This research consisted of 2 parallel tracks: one focused on how third parties measure and evaluate country- and/or company-level progress and the other on how companies commit to and measure their own contributions to healthy diets and sustainable food systems. The research revealed that across both third-party and proprietary measurement frameworks, efforts to track progress against nutrition/health, social, and economic targets lag behind efforts to track progress against environmental targets.
The lack of M&I on nutrition/health is concerning, because a food system that does not deliver adequate nutrition cannot be sustainable. Poor diets are responsible for more deaths globally than any other risks.2 In fact, dietary improvements could potentially prevent 1 in 5 deaths worldwide.2 Such sobering statistics underscore that coordinated efforts to improve diet through systematic interventions and evaluation systems are urgently needed. As aptly summarized by researchers affiliated with Countdown to 2030, one of the third-party frameworks in the audit, “Healthy diets are essential for nutrition and health. Sub-optimal diets are a direct cause of malnutrition in all its forms, including undernutrition and diet-related noncommunicable diseases (eg, diabetes mellitus, cardiovascular disease, hypertension, stroke).”3 Although most recommendations to make food systems more sustainable focus on environmental issues, a 2022 research paper by Béné et al4 finds that efforts aimed at the nutrition and social domains “are projected to have a greater effect on the sustainability of food systems” compared with interventions for the economic and environmental domains.
Across the global landscape, efforts to track progress against nutrition/health, social, and economic targets lag behind efforts to track progress against environmental targets.
Research Track I: Third-Party Frameworks
Sustainability reporting is complex and has become a crowded field with more than 600 reporting provisions globally.5 For that reason, we selected a sample of frameworks that are relevant to the food and agriculture sector, listed as follows:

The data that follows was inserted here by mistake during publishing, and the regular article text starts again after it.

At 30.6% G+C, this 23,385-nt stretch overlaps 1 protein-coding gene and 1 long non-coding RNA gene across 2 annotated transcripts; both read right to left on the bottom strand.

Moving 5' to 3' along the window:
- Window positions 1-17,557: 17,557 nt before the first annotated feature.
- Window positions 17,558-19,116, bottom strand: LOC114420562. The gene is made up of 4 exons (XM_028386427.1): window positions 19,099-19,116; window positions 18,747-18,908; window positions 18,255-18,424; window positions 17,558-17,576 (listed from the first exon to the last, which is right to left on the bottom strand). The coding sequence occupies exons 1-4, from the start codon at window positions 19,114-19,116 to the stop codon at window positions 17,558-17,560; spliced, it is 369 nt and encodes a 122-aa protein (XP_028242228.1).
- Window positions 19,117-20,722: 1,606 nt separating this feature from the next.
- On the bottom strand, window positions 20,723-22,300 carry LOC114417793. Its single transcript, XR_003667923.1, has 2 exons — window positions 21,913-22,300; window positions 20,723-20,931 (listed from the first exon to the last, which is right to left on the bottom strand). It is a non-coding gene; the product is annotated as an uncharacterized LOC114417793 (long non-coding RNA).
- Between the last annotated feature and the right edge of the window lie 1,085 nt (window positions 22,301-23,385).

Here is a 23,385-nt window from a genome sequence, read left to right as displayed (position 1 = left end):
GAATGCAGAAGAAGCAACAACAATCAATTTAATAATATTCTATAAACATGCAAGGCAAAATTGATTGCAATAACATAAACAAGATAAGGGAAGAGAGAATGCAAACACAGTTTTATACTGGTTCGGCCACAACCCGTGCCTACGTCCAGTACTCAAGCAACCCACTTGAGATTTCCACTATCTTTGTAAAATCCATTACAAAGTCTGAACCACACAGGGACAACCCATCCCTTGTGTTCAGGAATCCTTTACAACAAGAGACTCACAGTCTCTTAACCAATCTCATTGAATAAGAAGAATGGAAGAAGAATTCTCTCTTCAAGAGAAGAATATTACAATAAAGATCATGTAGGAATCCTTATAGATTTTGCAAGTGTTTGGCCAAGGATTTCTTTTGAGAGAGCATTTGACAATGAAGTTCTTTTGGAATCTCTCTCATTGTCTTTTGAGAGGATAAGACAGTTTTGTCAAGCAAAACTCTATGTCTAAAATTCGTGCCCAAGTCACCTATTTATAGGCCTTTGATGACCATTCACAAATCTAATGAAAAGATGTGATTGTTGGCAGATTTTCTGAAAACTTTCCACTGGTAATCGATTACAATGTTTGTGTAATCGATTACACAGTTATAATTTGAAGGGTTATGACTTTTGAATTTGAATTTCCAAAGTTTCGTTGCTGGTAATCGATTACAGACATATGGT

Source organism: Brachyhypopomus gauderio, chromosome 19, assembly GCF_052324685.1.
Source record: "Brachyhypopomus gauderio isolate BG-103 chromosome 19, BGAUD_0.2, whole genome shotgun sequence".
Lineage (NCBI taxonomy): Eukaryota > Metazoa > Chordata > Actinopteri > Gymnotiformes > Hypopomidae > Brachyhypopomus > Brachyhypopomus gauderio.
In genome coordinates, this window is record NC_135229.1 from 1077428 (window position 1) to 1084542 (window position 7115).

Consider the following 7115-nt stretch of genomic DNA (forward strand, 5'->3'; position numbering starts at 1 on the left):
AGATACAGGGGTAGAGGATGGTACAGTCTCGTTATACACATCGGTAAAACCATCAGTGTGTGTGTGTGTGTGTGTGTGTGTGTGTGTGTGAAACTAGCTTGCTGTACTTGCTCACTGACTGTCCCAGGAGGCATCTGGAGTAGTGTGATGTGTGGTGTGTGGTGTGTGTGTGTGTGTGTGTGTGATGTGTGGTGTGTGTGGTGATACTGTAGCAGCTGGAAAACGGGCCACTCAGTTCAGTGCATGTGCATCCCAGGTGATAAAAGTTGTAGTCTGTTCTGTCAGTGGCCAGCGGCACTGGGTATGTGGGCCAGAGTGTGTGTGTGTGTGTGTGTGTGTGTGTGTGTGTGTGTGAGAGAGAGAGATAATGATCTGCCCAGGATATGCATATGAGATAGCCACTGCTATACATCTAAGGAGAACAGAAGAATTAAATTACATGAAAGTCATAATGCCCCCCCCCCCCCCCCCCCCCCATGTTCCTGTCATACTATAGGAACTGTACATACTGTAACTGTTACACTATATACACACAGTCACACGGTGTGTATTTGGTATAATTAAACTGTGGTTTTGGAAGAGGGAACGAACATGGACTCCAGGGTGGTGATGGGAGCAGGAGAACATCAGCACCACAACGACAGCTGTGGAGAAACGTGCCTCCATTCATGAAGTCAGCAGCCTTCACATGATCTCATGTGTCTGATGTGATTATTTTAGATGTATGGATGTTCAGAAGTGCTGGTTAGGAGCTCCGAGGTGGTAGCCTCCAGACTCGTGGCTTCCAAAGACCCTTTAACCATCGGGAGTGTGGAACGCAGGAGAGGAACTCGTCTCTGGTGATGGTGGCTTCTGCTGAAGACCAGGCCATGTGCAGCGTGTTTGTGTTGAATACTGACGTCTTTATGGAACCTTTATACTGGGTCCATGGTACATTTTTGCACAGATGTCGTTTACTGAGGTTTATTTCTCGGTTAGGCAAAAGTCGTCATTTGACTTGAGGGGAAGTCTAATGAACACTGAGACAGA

- Access to Nutrition Index6
- Coller Farm Animal Investment Risk and Return Protein Producer Index7
- Countdown to 20303
- Dairy Sustainability Framework8
- World Benchmarking Alliance's (WBA's) Food and Agriculture Benchmark9
- Global Nutrition Report's (GNR's) Nutrition Accountability Framework10
- SASB Standards for Meat, Poultry & Dairy11
- Sustainable Dairy Partnership12
Several frameworks were not available at the time this article was written including the UN FSS Stock Take; SBTi's sector guidance for Forest, Land and Agriculture, and Global Reporting Initiative's Sector Standard Project for Agriculture; and Aquaculture and Fishing.
The audit revealed a good showing of nutrition/health metrics within the third-party frameworks, compared with the other domains of sustainable food systems (95 metrics for nutrition/health, 67 for environment, 56 for economic, and 55 for social). However, if Access to Nutrition Index was removed, the results are starkly different, with the focus on nutrition cut by a third: 36 metrics for nutrition/health, 61 remained for the environment, 47 for economic, and 48 for social. This demonstrates a clear focus on the environment across the majority of third-party frameworks and indicates an opportunity for more balance across the nutrition/health, social, and economic domains—and nutrition/health in particular as it lags behind most significantly (Figure 1).